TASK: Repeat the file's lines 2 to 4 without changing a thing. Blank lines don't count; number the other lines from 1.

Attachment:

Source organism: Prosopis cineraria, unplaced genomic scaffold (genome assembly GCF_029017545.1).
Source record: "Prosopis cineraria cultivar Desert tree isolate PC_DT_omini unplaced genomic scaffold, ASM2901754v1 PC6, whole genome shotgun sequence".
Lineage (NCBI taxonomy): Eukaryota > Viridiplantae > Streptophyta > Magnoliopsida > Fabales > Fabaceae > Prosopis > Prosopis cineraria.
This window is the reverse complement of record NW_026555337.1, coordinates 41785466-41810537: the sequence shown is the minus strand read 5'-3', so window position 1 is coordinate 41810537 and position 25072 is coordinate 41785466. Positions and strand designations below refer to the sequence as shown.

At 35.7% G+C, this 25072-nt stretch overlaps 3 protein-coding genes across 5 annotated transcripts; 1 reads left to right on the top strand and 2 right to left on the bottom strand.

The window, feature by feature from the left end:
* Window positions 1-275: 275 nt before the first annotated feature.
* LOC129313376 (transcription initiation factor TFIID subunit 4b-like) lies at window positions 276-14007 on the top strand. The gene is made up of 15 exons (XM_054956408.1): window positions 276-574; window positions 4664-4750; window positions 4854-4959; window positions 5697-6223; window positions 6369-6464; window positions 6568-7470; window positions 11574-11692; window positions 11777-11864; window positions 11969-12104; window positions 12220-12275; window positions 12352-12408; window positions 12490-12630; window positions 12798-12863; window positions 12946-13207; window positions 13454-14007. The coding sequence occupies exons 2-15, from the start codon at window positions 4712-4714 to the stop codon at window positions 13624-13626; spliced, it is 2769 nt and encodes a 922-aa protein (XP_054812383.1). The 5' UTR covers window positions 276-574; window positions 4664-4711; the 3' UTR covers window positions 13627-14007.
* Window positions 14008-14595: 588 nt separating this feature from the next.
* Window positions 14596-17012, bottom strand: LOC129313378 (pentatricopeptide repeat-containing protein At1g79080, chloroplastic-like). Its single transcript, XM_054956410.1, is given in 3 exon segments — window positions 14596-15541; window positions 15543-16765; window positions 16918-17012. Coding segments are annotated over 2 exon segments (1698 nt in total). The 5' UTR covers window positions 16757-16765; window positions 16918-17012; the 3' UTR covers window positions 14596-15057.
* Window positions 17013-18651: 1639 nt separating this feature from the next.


Source record: "Prosopis cineraria cultivar Desert tree isolate PC_DT_omini unplaced genomic scaffold, ASM2901754v1 PC6, whole genome shotgun sequence".
Lineage (NCBI taxonomy): Eukaryota > Viridiplantae > Streptophyta > Magnoliopsida > Fabales > Fabaceae > Prosopis > Prosopis cineraria.
This window is the reverse complement of record NW_026555337.1, coordinates 41785466-41810537: the sequence shown is the minus strand read 5'-3', so window position 1 is coordinate 41810537 and position 25072 is coordinate 41785466. Positions and strand designations below refer to the sequence as shown.